Skilling Australians Fund levy

Skilling Australians Fund levy (Nomination Training Contribution Charge).

Our FOI revealed that Commonwealth Departments of Home Affairs and Education and Training have netted in excess of $8M in levies from refused and withdrawn Nominations in the Subclass 482 visa program, paid by business big and small and the likes of not for profit health care providers and State health departments.

The Migration Regs permit a refund of the levy in very limited circumstances.

Many 482 Nominations are refused for trivial non compliance, such as submitting an unsigned employment contract. An extreme example, if a Nominee dies and a Nomination is withdrawn – the Regs do not permit a refund of the levy.

The Australian published the below on 9 May 19, and quoted our FOI figures and an example of a non profit health care provider forfeiting $4,800 in levy for trivial non compliance with 482 Nomination criteria. We are looking constitutional validity angles and lobbying to amend Reg 2.73AA (which stinks).

Partner Visa Update

Partner Visa Update

We expect the changes to the application procedures for Subclasses 820/801/300 partner visas to commence on 17 April 2019. Yesterday the Government proclaimed that the Migration Amendment (Family Violence and Other Measures) Bill 2016, as passed both Houses on 28 November 2018, will commence on 17 April 2019. However, accompanying Regulations are yet to be enacted so there could be a further delay until the Regulation based procedures are in effect.

Under the new system, Australian Citizen or Permanent Resident Sponsors must apply for and be approved to Sponsor a family member before that family member can apply for the visa. This will have a big impact on the ability of people to apply onshore for partner visas before the expiry of their current visa, and in having the benefit of a bridging visa during visa processing. See below:

https://www.legislation.gov.au/Details/F2019N00035/Html/Text?fbclid=IwAR0IU3DoZrMO8TS4KOdjJ7sKv9uP1mPQOSjlhe3FcvCWV6kYuNYXr3emOuc

Schedule 3 Criteria and Singh

A note on Migration Regulations 1994 Schedule 3 Criteria and Singh v Minister for Home Affairs [2019] FCAFC 3 (Singh).

In summary, Schedule 3 criteria provides that a person must show compassionate and compelling circumstances to be granted partner visa lodged while the person was unlawful (i.e. with no visa) for more than 28 days after the expiry of their previous substantive visa.

The Department’s procedures advice manual says the following about what an applicant must do to show compassionate and compelling circumstances:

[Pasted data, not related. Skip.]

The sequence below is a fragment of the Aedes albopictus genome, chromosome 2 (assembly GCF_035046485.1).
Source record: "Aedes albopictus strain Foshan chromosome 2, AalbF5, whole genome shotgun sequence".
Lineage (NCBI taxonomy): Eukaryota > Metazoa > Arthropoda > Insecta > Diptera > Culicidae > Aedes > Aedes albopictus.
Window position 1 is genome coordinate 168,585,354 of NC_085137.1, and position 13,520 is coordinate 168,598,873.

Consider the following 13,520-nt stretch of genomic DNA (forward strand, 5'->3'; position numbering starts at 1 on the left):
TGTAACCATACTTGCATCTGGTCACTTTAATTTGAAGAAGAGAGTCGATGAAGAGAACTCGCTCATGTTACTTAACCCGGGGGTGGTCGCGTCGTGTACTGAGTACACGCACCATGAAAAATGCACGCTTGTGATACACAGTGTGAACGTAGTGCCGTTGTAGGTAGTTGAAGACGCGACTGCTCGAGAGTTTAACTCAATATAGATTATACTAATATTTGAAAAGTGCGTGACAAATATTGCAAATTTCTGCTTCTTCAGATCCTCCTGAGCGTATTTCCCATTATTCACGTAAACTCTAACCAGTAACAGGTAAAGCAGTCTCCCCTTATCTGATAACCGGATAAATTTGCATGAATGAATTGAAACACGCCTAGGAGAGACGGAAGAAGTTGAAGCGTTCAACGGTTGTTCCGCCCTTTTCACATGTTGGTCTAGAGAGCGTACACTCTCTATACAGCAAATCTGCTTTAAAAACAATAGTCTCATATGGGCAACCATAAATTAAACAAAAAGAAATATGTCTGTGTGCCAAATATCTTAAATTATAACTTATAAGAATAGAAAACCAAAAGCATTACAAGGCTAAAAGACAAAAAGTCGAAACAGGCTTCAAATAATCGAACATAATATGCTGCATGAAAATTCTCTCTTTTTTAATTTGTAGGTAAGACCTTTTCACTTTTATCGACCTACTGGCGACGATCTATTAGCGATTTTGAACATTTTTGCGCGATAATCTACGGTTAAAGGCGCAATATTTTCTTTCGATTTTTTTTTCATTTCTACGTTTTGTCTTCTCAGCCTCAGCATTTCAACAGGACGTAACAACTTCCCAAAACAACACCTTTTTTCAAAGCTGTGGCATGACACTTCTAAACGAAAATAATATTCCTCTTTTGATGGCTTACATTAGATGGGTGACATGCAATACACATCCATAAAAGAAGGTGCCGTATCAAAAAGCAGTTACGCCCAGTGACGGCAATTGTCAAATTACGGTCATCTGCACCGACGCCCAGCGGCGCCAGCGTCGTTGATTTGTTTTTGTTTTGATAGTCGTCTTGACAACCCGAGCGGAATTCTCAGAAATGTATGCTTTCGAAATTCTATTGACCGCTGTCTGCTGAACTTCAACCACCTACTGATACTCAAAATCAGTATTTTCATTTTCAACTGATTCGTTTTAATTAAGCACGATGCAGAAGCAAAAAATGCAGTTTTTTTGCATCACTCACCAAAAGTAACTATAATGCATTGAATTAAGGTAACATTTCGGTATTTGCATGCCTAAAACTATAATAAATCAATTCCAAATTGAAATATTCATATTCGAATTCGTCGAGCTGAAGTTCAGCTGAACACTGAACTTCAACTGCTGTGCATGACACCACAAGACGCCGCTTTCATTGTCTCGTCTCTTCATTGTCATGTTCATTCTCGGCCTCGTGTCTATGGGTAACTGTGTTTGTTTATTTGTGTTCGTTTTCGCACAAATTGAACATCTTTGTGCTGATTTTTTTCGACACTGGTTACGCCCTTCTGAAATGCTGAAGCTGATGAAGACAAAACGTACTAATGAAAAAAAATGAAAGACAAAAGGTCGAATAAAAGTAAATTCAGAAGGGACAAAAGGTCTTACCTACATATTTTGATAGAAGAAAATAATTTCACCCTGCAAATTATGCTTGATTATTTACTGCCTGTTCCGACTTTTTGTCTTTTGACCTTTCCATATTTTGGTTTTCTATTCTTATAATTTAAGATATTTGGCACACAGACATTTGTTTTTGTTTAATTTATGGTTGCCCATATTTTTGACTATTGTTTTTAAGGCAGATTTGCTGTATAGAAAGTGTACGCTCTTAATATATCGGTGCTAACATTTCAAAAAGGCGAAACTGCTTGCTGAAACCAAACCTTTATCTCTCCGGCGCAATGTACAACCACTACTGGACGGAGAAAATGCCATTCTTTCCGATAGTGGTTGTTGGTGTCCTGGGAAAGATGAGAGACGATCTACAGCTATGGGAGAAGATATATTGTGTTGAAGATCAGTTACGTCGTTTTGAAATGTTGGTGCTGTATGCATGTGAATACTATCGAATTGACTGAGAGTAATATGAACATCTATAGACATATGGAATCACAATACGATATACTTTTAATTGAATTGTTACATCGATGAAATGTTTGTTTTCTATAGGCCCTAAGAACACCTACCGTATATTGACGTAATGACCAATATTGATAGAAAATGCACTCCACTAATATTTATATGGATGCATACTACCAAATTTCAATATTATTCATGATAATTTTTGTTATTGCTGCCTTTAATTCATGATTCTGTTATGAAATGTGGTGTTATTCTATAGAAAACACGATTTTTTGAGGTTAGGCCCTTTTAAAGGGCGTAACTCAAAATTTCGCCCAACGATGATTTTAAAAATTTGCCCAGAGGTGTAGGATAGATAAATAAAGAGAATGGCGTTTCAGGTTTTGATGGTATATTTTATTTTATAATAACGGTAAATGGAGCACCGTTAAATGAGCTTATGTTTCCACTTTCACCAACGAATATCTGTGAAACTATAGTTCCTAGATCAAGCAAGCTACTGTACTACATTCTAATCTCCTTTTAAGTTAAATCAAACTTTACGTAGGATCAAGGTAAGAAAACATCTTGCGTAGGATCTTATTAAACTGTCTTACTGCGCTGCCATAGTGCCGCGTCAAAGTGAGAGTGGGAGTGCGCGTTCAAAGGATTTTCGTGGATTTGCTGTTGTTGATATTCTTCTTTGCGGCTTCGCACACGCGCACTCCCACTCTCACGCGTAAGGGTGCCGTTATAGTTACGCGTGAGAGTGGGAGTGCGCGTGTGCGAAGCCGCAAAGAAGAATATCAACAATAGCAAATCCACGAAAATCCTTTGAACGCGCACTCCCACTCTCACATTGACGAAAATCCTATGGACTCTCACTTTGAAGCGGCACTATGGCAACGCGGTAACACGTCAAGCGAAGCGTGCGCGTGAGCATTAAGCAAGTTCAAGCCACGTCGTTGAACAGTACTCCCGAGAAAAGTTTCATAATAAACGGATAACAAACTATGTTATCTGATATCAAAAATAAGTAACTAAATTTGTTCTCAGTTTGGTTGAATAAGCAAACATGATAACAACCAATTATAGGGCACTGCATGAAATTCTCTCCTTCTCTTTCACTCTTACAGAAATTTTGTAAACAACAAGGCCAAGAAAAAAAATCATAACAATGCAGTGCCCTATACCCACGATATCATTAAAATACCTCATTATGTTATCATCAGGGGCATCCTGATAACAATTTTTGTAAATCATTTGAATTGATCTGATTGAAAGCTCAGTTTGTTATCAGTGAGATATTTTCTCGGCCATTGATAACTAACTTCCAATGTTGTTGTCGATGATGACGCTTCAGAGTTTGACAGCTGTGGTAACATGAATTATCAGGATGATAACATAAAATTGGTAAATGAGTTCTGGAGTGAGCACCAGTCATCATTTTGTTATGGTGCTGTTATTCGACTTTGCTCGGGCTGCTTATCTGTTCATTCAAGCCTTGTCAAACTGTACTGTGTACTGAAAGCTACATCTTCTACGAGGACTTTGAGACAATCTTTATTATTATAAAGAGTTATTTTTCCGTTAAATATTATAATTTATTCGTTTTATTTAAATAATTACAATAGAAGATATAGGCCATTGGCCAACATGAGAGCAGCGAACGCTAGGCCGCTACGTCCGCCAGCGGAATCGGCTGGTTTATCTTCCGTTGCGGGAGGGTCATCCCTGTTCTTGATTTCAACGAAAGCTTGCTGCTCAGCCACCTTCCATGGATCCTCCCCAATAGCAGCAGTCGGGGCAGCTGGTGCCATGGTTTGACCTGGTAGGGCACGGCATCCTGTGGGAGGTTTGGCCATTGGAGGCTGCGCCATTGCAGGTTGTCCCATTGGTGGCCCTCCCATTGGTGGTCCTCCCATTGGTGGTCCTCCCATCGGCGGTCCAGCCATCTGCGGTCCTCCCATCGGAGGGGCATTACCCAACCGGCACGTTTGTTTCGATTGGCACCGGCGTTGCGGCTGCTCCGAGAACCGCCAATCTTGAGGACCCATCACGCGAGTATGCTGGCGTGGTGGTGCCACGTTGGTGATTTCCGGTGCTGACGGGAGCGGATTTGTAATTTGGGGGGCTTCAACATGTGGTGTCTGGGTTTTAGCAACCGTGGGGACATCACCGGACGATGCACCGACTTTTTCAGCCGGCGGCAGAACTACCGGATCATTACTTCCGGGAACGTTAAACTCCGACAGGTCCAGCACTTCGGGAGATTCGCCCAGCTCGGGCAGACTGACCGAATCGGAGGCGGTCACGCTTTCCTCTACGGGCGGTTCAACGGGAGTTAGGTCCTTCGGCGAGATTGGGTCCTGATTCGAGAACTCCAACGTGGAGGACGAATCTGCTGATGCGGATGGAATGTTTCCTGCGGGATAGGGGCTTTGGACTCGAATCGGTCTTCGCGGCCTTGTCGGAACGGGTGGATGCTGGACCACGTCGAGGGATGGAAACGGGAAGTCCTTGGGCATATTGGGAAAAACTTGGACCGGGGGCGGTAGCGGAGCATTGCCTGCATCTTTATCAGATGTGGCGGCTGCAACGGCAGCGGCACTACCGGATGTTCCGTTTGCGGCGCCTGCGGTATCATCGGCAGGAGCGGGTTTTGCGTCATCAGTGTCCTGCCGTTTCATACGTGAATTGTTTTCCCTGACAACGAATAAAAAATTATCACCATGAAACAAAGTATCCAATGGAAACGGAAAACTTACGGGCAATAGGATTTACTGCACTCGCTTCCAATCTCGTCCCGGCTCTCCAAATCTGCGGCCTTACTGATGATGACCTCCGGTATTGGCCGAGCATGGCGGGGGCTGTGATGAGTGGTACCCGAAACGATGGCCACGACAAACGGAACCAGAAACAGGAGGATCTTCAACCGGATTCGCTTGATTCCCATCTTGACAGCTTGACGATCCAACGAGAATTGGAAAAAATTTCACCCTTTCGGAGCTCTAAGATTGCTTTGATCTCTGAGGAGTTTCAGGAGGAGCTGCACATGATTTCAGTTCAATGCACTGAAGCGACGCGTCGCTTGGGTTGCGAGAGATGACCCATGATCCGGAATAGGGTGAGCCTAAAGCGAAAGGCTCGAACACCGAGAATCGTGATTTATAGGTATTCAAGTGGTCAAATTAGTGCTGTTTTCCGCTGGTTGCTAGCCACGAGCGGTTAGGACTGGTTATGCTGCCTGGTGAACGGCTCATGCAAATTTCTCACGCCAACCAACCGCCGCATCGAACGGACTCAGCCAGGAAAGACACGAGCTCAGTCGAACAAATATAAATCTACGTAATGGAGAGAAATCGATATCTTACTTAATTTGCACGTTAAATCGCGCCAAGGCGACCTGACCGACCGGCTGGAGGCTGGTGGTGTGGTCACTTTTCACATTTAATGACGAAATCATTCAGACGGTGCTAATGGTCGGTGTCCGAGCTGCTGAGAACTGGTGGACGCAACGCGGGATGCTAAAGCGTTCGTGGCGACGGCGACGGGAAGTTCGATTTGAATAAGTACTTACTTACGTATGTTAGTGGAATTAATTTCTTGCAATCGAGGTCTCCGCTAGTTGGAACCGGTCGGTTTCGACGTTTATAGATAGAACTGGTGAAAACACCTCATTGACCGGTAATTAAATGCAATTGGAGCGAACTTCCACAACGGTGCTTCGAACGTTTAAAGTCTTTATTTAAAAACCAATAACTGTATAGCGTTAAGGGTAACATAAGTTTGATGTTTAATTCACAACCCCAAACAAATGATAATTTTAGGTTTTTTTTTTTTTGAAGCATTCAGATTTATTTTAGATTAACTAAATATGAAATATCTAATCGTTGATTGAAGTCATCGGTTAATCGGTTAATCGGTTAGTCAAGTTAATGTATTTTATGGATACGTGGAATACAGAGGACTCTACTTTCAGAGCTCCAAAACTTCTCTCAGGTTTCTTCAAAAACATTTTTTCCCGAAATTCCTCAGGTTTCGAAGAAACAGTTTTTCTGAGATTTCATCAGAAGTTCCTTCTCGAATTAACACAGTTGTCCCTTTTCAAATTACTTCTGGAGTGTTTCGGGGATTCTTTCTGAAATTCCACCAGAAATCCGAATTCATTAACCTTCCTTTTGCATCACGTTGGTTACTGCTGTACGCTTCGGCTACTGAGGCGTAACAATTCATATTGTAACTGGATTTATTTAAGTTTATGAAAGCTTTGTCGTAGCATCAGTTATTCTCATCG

‘Compelling reasons may stem from compassionate factors or may arise, for example, from the applicant’s circumstances or the circumstances of another person.  

Circumstances beyond the applicant’s control may also constitute compelling reasons for granting the visa. For example, if the applicant became an illegal entrant, or without a substantive visa, due to a serious accident or illness, such might, depending on the circumstances.’

Singh made an application for partner visa more than 28 days after the expiry of his last substantive visa. The case officer deciding the visa application called on Singh to show compassionate and or compelling circumstances such that the Schedule 3 criteria could be waived and the visa granted. He submitted that his partner had chronic mental and other health issues, and that he was required to care for her as a result. However, the visa was refused and that decision was affirmed at the Tribunal. The Federal Circuit Court then dismissed Singh’s application for judicial review of the legal reasonableness of the Tribunals decision. Singh then applied to the Full Federal Court.

The Full Federal Court found that the Tribunal’s conclusion was not legally unreasonable. There was no evidence that Singh’s wife was unable to attend her medical appointments without Singh. Also, Singh’s wife was able to take medications herself and obtain ongoing treatment and medication.

The Court considered the facts of Fuduche v Minister for Immigration, Local Government and Ethnic Affairs (1993) 45 FCR 515. There the Court accepted that the Applicant’s sister had a history of psychiatric disturbance, had attempted suicide on two occasions and had experienced horrific abuse as a child. There was a doctor’s report stressing the importance of the sister’s relationship with the Application to her wellbeing. As such, the applicant adjudged to be uniquely important and beneficial to her condition.

This firm assisted a client who made a partner visa application more than 28 days after the expiry of a working holiday visa. The Department made an invitation to comment on Schedule 3 factors.

We demonstrated compelling circumstances that effected the interests of Australian citizens. The Applicant was a director and owner of a recruitment business, and at the time of the invitation to comment employed two Australian citizens. These circumstances were consistent with the department’s policy on compelling circumstances. The visa was granted.

Singh sets a high bar for what constitutes compassionate circumstances. A relationship with a citizen is certainly not enough. A relationship with a person who was sick before the relationship began, and was managing that illness, is probably not sufficient without demonstrating a unique reliance.

By Samuel Brouff with Iris law, Paralegal, contributing research and drafting

See:

https://jade.io/article/632602